Idiopathic Intracranial Hypertension

Idiopathic intracranial hypertension (IIH), also known as pseudotumor cerebri, is a clinical disorder that presents with symptoms due to increased intracranial pressure (ICP; ≥ 20 mm Hg) or CSF pressure (> 250 mm H2O), with no structural changes or other attributable causes. The condition is most commonly observed in obese women and after intake of certain drugs, such as growth hormones, tetracycline antibiotics, and high dosages of vitamin A. Classic manifestations include headache, vision loss or visual-field defects, and papilledema. Diagnosis is made by clinical exam, imaging, and lumbar puncture. Management is aimed at decreasing ICP and includes medication, therapeutic CSF removal, and shunting.

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Idiopathic intracranial hypertension (IIH), also known as pseudotumor cerebri, is a clinical disorder that presents with symptoms due to increased intracranial pressure (ICP; ≥ 20 mm Hg) or CSF pressure (> 250 mm H2O), with no structural changes or other attributable cause. 


  • Highest incidence in middle-aged, obese women
  • 20× more frequent in women than in men
  • Annual incidence: 
    • Approximately 19 per 100,000 in women 15–44 years of age ≥ 20% of their ideal body weight
    • Approximately 3.5 per 100,000 in all women 15 to 44 years of age
    • Approximately 1 per 100,000 in women and men of all ages


  • Decreased resorption of CSF
  • Increased production of CSF
  • Risk factors:
    • Obesity (in 94% of individuals with IIH)
    • Hypertension
    • Hypervitaminosis A from excessive intake
    • Possible links to medications:
      • Treatment with human growth hormone (HGH)
      • Minocycline and doxycycline
      • Retinoids
    • Possible links to systemic illnesses:
      • Addison disease
      • Hypoparathyroidism
      • Severe anemia
      • Hypercoagulable syndromes
      • Systemic lupus erythematosus (SLE)


The exact pathogenesis of IIH is unknown, although there are several proposed mechanisms. Cerebral edema has not been found in IIH, as hypothesized in the past.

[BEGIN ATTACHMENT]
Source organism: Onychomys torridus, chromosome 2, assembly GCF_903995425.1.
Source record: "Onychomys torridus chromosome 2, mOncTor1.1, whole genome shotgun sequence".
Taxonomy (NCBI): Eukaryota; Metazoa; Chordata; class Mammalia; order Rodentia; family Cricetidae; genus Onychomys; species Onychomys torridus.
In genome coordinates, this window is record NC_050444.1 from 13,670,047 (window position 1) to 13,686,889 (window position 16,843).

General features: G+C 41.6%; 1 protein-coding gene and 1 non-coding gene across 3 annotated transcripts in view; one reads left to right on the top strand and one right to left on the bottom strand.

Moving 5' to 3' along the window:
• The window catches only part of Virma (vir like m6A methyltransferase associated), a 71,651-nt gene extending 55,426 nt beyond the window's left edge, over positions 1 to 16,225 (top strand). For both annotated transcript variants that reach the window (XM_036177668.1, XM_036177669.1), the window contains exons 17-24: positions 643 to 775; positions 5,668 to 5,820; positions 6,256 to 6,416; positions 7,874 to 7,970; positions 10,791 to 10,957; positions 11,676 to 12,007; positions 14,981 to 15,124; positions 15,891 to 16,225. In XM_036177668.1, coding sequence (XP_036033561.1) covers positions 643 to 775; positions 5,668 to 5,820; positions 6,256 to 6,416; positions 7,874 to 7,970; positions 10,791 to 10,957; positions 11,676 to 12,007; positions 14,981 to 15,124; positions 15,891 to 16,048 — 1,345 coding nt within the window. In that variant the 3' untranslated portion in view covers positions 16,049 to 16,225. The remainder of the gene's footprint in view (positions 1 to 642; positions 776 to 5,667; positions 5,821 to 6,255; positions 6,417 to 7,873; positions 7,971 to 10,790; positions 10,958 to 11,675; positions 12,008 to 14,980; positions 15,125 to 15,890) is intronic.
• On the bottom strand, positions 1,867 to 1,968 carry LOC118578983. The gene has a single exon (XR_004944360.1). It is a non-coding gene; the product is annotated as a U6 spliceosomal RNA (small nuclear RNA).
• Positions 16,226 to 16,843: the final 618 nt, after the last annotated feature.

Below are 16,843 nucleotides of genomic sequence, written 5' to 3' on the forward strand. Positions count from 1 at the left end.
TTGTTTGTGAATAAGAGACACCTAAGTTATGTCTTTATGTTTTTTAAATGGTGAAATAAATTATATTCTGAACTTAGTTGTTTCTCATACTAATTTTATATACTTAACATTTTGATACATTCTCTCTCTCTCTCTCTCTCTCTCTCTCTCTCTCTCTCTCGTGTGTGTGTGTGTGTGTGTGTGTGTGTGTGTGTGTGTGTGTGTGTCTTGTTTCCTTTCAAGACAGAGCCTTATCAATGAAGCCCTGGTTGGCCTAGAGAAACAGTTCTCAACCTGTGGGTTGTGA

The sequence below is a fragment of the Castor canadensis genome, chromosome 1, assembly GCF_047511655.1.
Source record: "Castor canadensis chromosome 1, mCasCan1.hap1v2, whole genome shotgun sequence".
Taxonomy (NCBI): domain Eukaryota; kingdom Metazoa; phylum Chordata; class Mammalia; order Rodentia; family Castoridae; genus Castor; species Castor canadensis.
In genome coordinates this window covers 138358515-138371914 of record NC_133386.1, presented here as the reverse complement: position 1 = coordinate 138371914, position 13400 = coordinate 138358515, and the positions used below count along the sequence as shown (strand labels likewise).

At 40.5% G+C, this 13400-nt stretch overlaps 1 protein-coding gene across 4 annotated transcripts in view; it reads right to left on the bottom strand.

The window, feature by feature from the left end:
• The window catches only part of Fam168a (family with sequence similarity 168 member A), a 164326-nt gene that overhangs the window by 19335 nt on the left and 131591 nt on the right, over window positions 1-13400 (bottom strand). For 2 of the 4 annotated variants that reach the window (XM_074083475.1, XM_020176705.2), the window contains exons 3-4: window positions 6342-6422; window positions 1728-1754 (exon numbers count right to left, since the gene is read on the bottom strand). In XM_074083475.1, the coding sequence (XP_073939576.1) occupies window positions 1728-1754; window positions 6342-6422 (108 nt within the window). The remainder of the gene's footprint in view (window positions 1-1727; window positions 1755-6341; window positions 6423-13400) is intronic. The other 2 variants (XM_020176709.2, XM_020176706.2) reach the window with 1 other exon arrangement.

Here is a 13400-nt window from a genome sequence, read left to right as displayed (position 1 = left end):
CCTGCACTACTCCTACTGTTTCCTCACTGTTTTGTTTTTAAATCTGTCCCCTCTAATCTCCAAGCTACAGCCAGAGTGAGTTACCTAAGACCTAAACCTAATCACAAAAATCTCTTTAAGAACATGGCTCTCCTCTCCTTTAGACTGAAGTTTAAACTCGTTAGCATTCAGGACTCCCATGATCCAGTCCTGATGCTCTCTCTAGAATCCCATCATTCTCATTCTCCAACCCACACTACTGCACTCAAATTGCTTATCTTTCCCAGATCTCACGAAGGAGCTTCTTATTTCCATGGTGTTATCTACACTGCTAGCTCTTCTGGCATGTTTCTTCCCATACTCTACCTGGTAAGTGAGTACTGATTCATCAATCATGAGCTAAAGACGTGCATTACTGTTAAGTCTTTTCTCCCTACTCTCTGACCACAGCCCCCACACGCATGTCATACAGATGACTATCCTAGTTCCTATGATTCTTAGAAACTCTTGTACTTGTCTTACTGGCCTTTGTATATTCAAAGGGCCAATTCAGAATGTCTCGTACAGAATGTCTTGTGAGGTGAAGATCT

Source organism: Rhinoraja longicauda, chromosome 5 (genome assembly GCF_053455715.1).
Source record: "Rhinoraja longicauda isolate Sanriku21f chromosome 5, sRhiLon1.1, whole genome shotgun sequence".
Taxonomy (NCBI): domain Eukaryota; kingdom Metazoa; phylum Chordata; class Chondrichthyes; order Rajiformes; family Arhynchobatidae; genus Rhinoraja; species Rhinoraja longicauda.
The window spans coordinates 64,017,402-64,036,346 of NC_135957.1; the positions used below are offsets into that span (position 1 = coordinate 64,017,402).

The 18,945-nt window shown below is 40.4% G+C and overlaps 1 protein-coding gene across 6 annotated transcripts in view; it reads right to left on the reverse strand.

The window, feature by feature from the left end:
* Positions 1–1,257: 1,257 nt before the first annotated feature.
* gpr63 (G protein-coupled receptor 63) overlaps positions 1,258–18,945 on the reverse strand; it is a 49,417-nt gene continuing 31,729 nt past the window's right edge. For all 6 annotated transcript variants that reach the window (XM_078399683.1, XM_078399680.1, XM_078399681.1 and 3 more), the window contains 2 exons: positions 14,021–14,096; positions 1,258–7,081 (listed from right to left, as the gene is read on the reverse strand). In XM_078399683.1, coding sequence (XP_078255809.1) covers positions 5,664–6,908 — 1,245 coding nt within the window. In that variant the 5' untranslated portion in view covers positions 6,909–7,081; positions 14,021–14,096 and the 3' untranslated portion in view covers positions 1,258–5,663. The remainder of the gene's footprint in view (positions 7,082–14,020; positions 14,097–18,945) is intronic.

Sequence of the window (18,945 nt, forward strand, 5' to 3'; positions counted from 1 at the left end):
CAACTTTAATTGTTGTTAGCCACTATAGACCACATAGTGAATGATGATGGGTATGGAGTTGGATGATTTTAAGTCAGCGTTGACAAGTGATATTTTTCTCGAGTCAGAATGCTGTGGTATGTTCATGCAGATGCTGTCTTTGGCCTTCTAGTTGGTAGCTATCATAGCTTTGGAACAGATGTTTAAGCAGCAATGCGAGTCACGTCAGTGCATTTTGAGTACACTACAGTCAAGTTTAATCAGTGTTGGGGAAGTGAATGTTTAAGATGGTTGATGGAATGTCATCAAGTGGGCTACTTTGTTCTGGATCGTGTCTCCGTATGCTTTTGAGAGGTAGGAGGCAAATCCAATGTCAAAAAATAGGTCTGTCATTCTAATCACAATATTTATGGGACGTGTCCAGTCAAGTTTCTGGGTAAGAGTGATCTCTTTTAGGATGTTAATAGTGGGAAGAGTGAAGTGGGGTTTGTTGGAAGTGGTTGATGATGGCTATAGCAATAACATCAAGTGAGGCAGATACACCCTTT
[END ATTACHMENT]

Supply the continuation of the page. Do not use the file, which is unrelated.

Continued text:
• Cerebral venous outflow abnormalities → increased ICP
  • Obesity → aldosterone excess → ↑ CSF production by the choroid plexus
  • Obesity → ↑ intraabdominal pressure, pleural pressure, cardiac filling pressure, and central venous pressure → ↑ intracranial venous pressure and IIH

Clinical Presentation

Idiopathic intracranial hypertension should be considered in the differential diagnosis for any individual who presents with headaches and papilledema.


  • Most common symptoms of high-pressure headache:
    • Location: frontal
    • Timing: headache on early-morning awakening
    • Initiated by coughing, sneezing, or Valsalva maneuver
  • Associated visual symptoms:
    • Blurred vision
    • Diplopia (if abducens nerve palsy)
    • Peripheral visual field loss
  • Other associated symptoms:
    • Pulsatile tinnitus
    • Nausea and vomiting

Physical examination

  • Funduscopic exam: 
    • Bilateral papilledema
    • Macular exudates and edema
    • Retinal and choroidal folds across the macula
  • Visual-field loss:
    • Gradual but abrupt
    • Can be in nasal or temporal field 
  • Abducens (cranial nerve (CN) VI) nerve palsy: can be unilateral or bilateral
  • Other rare CN deficits:
    • Facial nerve (CN V)
    • Olfactory nerve (CN I)
    • Oculomotor nerve (CN III)
  • Usually no cognitive impairment

Optic disc swelling as seen with increased ICP

Image: “Papilledema” by Jonathan Trobe, M.D. License: CC BY 3.0


The diagnosis of IIH is clinical; urgent neuroimaging is required to rule out other causes of increased ICP. 

  • Possible MRI findings:
    • Transverse sinus stenosis
    • Distention of the perioptic subarachnoid space
    • Empty sella
    • Vertical tortuosity of the orbital optic nerve
    • No abnormalities of brain parenchyma
  •  Lumbar puncture (LP) if imaging does not reveal a structural cause:
    • Elevated opening pressure confirms the diagnosis:
      • ≥ 250 mm H2O in adults
      • ≥ 280 mm H2O in children 
    • Send CSF for studies to exclude other conditions.
    • Procedure is also therapeutic.
  • Ophthalmologic evaluation:
    • Document severity of optic nerve involvement
    • Monitor response to treatment
  • Modified Dandy criteria for diagnosis of IIH:
    • Symptoms and signs of increased ICP
    • No other neurologic abnormalities
    • Imaging (MRI or CT) shows no other etiology of increased ICP.
    • Lumbar puncture shows elevated ICP with normal CSF studies.
  • Labs:
    • CBC to exclude anemia
    • CMP
    • CSF analysis 
    • ANA
Narrowing of the transverse sinuses

Narrowing of the transverse sinuses:
MRV (magnetic resonance venography) showing narrowing of the transverse venous sinuses, most likely related to idiopathic intracranial hypertension.

Image: “MRV showing narrowing of the transverse venous sinuses” by Shaw GY, Million SK. License: CC BY 3.0